This article about the potential rail strike and its implications for New York City’s waste and sewage raises some interesting questions about survival in a big city. Namely, what happens to the 20 million pounds of residential trash New Yorkers create every day? Where does all the sewage go when the processing plants run out of power and the pumps grind to a halt?
The reasons I left cities behind as a young prepper include the high population density, the competition for limited resources after a disaster, the limited ability to be self-sufficient, and the high likelihood of violence in a survival scenario. What I never gave much consideration to back then was hygiene and waste disposal, other than stocking some toilet paper. This article makes me think that a week or two after the sh*t hits the fan, it’s also going to pile up in the streets. Before long, your average city is going to look like a homeless encampment littered with large piles of garbage and smaller piles of poop. Add in the dead bodies that will accumulate as power outages strike and food and medicine disappear, and the problem will only grow worse.
Besides being gross, that’s a recipe for disease and infestation. If you weren’t smart enough to get out of the city before the SHTF, you’ll want to once the temperatures warm up and those pile start to fester.
Prepping for Waste Management
Unless you have a water supply and a septic system that does not require the use of a pump, you should take some time before a disaster strikes to think about how you are going to handle bodily waste when there is no water or sewer. Whether you use buckets of sawdust and a chamber pot, dig a series of latrines, or build an outhouse, it’s going to require some labor and equipment. Better to have planned that out in advance.
Dumping a couple gallons in your toilet tank and flushing will work for a little while before you risk a backup. For a long-term SHTF scenario, a pit toilet or outhouse may be your best bet. I’d hesitate to build one today without checking to see if codes allow them in your neck of the woods, but there’s nothing wrong with planning where it would go and acquiring some supplies. You can even pre-cut the crescent moon on your door.
Whether you currently drive your trash to the dump or a “convenience center” or they pick it up weekly, you need a plan for how to deal with your grbage after the SHTF. I think it will be easier dealing with trash than sewage.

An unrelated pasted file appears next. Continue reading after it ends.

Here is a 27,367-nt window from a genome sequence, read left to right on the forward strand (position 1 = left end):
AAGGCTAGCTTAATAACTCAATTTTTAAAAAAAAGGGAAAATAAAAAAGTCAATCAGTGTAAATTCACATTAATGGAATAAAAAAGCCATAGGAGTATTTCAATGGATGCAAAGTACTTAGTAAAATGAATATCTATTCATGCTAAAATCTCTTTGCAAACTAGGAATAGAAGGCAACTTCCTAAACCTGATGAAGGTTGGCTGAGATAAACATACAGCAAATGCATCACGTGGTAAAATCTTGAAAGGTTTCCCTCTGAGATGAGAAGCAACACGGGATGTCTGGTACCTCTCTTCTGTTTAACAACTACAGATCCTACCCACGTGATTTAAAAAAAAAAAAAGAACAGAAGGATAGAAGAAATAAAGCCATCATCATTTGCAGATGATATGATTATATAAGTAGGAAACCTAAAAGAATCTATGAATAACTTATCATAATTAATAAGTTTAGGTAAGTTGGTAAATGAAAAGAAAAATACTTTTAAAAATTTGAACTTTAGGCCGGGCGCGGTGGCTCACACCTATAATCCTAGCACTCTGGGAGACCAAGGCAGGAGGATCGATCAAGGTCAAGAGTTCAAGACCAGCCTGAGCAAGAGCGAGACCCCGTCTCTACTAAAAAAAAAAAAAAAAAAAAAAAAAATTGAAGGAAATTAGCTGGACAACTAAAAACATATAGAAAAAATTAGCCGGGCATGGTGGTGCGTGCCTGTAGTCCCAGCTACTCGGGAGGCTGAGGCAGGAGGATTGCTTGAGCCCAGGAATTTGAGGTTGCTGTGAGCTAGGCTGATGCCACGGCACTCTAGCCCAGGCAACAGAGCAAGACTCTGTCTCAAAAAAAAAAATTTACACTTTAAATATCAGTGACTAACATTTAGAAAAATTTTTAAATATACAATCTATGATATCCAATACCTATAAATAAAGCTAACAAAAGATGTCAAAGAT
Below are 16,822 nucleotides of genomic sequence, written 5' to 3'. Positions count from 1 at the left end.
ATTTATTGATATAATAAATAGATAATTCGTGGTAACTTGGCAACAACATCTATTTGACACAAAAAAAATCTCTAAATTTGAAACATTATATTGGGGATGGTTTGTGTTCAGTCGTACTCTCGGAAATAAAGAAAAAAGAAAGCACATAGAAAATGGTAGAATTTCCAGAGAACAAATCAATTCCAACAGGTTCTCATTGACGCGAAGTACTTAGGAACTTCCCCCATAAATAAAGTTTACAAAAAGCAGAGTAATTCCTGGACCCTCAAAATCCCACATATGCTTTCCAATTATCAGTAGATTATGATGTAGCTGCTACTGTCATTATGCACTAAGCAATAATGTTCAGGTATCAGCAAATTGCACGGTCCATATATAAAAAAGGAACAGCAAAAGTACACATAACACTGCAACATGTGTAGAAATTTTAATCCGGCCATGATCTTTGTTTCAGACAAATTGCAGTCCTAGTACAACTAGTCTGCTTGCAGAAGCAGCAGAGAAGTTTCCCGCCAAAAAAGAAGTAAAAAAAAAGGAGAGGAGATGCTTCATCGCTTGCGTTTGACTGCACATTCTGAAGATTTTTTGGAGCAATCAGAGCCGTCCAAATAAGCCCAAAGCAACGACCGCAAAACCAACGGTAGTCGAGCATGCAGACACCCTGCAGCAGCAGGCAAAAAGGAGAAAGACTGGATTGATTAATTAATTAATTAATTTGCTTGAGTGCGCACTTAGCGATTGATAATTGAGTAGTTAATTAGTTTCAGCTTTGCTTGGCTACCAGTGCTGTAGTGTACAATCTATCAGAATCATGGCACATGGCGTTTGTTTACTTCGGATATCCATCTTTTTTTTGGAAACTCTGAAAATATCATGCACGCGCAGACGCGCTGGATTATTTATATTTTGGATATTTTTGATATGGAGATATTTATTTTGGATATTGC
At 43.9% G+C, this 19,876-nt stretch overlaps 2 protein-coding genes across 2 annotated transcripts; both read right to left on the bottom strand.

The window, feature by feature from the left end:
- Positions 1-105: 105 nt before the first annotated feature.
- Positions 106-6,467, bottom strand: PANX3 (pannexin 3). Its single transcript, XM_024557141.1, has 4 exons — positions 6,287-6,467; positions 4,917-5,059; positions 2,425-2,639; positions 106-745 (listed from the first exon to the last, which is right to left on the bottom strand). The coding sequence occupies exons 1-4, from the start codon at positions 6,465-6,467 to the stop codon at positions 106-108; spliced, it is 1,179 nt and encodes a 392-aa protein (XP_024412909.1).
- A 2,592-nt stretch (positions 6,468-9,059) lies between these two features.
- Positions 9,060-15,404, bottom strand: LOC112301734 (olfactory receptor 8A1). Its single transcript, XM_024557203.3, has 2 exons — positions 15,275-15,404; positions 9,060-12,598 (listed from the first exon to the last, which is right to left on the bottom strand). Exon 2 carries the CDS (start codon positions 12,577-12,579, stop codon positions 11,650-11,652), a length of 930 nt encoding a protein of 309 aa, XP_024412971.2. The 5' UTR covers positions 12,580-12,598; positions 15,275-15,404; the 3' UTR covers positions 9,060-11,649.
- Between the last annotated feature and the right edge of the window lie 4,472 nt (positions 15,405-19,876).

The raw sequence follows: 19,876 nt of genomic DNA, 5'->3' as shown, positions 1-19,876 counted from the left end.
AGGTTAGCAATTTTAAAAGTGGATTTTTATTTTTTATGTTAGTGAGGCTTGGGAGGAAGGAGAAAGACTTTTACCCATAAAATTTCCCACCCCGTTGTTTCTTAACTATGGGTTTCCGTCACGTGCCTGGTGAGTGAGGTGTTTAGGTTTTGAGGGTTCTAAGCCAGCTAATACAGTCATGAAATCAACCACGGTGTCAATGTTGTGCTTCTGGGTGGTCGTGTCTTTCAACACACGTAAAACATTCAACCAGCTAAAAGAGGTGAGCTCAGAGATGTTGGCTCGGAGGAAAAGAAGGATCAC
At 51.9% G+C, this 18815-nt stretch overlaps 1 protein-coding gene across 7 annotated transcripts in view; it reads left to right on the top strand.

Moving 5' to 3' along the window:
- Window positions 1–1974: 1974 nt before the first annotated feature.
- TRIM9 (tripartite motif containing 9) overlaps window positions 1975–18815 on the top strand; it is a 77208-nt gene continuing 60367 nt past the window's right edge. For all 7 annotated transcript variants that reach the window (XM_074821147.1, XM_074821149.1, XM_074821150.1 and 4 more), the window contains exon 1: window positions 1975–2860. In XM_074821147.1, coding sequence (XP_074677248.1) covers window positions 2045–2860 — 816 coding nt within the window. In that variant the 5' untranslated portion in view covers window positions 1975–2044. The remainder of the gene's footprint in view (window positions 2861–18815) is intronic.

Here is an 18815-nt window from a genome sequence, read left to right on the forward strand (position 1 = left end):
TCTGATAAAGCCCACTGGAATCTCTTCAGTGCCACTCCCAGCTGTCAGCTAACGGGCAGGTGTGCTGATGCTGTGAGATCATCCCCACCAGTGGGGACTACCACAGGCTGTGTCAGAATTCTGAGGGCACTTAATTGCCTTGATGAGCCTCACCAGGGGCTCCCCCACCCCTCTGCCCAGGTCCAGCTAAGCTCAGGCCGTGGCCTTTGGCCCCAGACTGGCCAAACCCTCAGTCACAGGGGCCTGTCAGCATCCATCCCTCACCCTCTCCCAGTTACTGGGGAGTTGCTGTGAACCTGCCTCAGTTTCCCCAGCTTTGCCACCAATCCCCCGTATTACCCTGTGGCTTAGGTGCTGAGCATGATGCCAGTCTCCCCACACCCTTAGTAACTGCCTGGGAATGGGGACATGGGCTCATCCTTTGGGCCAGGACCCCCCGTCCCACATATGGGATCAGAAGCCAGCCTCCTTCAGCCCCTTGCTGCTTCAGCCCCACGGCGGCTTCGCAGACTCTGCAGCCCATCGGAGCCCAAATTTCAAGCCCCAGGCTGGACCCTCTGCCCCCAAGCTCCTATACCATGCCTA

First, much of our trash is packaging and junk mail. Without regular mail and package deliveries, we’ll have far less of this kind of waste to deal with. If you end up with too much paper or cardboard, you can burn it if you can’t find another use for it. But think twice; we use unprinted corrugated cardboard as a groundcover when we want to make a new plant bed.
Second, you should have little or no food waste. If you do, you need to cook less or eat more. Any edible waste should be fed to someone or something else, like your chickens. We feed so much food waste to our chickens, including things like peelings and wilted leaves, our compost pile is smaller than ever. Right now, our chickens are enjoying pumpkins left over from Halloween that we collected from a couple of neighbors. They especially like the seeds, which old wives’ tales will tell you work as dewormers. (The science is less conclusive.)
Third, you will want to save many items as possible because they might have a potential use in the future. Plastics are a good example. You can heat and re-melt thermoplastics, allowing you to cast the mix into a new shape. Just don’t mix the different recycling numbers. For example, clear PET bottles should not be mixed with white HDPE milk cartons when you are making your own plastic melt. Bits of cloth, leather, metal and other materials can also be repurposed.
Reusing, Rebuilding and Repairing
Keep in mind that after an earth-changing disaster, it may be decades before we get a fresh source of aluminum, copper, steel, microchips, nails, fine cloth, paper, and many other products. Maybe you can whittle things out of wood, grind something out of steel salvaged from a car, or forge something, but having a junk pile or boneyard where you can go and repurpose something to repair or replace something else will be a big help. It could also be useful for trade.
How long will it be after the SHTF before someone can start making glass again? Years. Save those bottles for re-use because you won’t be getting new ones. Save windows, too. At worst, I’m sure you can think of some defensive uses for broken glass.
Do you have any idea how hard it is to make nails by hand? Now think about screws. (There’s a reason they used to build with wooden pegs.) You’ll want to recover nails, screws, nuts, bolts, and any other fastener from anything you discard, even if it is just an old TV stand made from particle board. Some goes for wire.
Prepping takes its own mindset. Once the SHTF and we’re living in a post-apocalyptic world, it will require another mindset, and that might be difficult for some to adopt. Peeing outdoors, re-using that scrap of aluminum foil, cooking over an open fire, sewing up the rip in your shirt rather than buying a new pair, and hauling water will be just a few of the things you and your family will need to get used to. You can get practice today by going camping or joining an organization that practices bushcrafting or primitive skills. You can also work to reduce your waste stream at home and start saving things that might have a potential future use.
Oh, and make sure you have a shovel and maybe a pick. You know, to dig that pit toilet.